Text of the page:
Where, then, does the putative “metablast” originate? The answer to this question is, of course, presently unknown. However, blastoderm mapping studies (Hatada and Stern, 1994; Foley et al., 2000) provide intriguing hints about possible origins of these cells. These workers identified an area of the early avian blastoderm containing cells that move anteriorly and converge toward the midline well before primitive streak formation. However, these cells do not appear to undergo involution through the primitive streak. Therefore, in light of the remarkable similarity between delamination of mesoderm in the epiblast, and delamination of ectomesenchyme from putative metablast epithelium, as well as the many similar phenotypes among ectomesenchyme-derived and nascent mesoderm-derived cells, it is tempting to speculate that cells fated to contribute to the metablast originate as a consequence of the signaling events that lead to the initial segregation of mesodermal precursors in the epiblast epithelium. Such prospective metablast cells would bide their time in the anterior epiblast during primitive streak regression, but somehow evade incorporation into the primitive streak domain. Finally, in this scenario, these precociously specified cells would undergo delayed involution/delamination in the neural folds to produce ectomesenchyme that is phenotypically and functionally similar to sclerotome mesenchyme. This, then, suggests the crucial distinction between putative metablast and neural crest: Cells of the former would be specified in the early epiblast by intercellular signals that induce mesoderm, whereas the latter result from signals between neural epithelium and adjacent non-neural ectoderm (see Moury and Jacobson, 1989, 1990; Selleck and Bronner-Fraser, 1995). Consistent with this idea, it is noteworthy that, in the case of the interactions between neural plate and non-neural ectoderm in vitro, cellular phenotypes characteristic of “authentic” neural crest, but not cells expressing ectomesenchymal (mesectodermal) phenotypes, were detected in the cultures.
Of course, the definitive tests of the hypothesis that ectomesenchymal cells arise from the non-neural epithelium of the neural fold will require that such non-neural epithelial cells be selectively identified—either by extrinsic marking for cell lineage tracing (e.g., Schilling and Kimmel, 1994), or by intrinsically marking specific cell populations undergoing EMT, using the ROSA26 transgenic mouse strain mated to transgenic embryos expressing Cre-recombinase driven by the promoters of genes differentially expressed during this morphogenetic process (e.g., Pietri et al., 2003a)—to show that they give rise to skeletogenic mesenchyme in the embryonic head. Such lineage tracing studies will require high-resolution fate maps of the neural fold to be constructed to distinguish the locations of putative metablast from placodal epithelia (see, for example, D'Amico-Martel and Noden, 1983).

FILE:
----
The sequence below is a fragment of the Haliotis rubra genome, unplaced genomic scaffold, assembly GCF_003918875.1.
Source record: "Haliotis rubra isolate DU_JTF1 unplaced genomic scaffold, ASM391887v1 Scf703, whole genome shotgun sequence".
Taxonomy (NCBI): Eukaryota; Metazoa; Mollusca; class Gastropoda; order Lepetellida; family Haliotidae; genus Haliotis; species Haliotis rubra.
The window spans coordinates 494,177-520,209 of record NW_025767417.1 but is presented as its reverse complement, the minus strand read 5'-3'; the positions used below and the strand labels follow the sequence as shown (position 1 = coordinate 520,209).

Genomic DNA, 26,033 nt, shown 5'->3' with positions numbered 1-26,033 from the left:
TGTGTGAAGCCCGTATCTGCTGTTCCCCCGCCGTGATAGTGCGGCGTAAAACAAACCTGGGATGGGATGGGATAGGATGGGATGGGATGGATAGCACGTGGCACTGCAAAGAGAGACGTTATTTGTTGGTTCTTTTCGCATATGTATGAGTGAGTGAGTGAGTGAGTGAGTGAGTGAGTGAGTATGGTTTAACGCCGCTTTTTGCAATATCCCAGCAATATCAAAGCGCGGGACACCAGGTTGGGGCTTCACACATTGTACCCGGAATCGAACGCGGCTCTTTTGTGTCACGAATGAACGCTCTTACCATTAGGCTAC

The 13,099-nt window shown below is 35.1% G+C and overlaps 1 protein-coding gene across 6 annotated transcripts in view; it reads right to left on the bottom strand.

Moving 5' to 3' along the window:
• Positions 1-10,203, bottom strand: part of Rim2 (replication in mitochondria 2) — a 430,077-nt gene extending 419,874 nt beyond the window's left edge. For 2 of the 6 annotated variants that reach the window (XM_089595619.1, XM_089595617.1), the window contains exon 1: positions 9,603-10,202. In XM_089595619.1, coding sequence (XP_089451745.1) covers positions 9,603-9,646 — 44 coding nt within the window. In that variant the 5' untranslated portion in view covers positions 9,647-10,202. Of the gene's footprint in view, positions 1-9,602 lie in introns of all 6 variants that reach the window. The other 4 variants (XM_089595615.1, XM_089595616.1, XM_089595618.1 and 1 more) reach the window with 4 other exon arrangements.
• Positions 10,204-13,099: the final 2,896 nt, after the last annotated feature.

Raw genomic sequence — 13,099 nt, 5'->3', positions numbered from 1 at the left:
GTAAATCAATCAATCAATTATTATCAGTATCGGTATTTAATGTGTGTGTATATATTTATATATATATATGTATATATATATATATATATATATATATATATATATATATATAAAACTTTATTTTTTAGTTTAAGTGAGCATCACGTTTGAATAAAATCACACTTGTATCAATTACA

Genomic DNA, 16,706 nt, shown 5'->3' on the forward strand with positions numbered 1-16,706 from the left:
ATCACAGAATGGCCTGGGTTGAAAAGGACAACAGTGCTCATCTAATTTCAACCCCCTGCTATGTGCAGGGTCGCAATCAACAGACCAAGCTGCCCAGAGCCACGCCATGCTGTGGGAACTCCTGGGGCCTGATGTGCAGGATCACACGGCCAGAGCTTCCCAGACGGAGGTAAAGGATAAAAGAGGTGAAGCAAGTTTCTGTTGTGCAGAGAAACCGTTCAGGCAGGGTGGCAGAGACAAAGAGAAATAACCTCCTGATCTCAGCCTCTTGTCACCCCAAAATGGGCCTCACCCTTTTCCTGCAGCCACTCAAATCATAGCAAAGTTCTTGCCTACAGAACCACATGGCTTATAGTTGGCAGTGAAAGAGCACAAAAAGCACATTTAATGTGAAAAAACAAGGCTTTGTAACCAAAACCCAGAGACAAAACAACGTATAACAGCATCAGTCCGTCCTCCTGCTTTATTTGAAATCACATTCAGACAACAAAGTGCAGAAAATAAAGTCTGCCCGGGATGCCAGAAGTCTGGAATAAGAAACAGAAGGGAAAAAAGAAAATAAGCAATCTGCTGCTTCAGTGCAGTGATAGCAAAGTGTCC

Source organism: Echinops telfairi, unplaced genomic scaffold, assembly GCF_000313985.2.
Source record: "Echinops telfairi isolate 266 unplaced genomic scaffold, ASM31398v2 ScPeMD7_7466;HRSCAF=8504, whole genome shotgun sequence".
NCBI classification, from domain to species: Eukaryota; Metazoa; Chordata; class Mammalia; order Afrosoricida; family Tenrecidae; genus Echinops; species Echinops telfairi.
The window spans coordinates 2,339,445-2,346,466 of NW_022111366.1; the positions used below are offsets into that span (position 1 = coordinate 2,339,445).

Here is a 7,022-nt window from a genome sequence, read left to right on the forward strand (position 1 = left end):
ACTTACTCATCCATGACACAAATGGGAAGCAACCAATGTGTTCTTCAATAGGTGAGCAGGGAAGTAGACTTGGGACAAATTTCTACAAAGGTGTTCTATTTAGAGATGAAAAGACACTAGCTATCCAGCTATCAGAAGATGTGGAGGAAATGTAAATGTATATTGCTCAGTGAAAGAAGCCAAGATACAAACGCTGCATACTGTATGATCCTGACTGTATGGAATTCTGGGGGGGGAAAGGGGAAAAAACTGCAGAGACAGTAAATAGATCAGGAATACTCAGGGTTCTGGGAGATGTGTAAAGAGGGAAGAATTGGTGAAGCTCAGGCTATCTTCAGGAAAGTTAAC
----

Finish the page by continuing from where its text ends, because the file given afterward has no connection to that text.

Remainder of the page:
Whatever its early origin, the foregoing discussion suggests that it would be prudent to consider the ectomesenchyme population to be just as distinct from later-dispersing cephalic neural crest cells (see Erickson and Reedy, 1998), as the somitic (sclerotomal and dermal) mesenchyme is from trunk neural crest cells that disperse amongst them. If, in the fullness of time, the predictions of our hypothesis were validated, the notion that neural crest and ectomesenchyme represent spatially and temporally distinct lineages in the early embryo would have at least two significant consequences. First, it would eliminate the conceptual difficulty of explaining how unique skeletal and connective tissue phenotypes (ectomesenchyme derivatives) differentiate at cranial axial levels from the same progenitors as pigment cells and components of the peripheral nervous system. Second, it would mitigate a practical impediment to identifying specific genetic mechanisms regulating cell specialization in these two embryonic tissues. Thus, if we acknowledge that ectomesenchyme and neural crest are developmentally and not merely semantically distinct, we will be more likely to know precisely where and when to look to identify unique regulatory mechanisms in the two progenitor populations.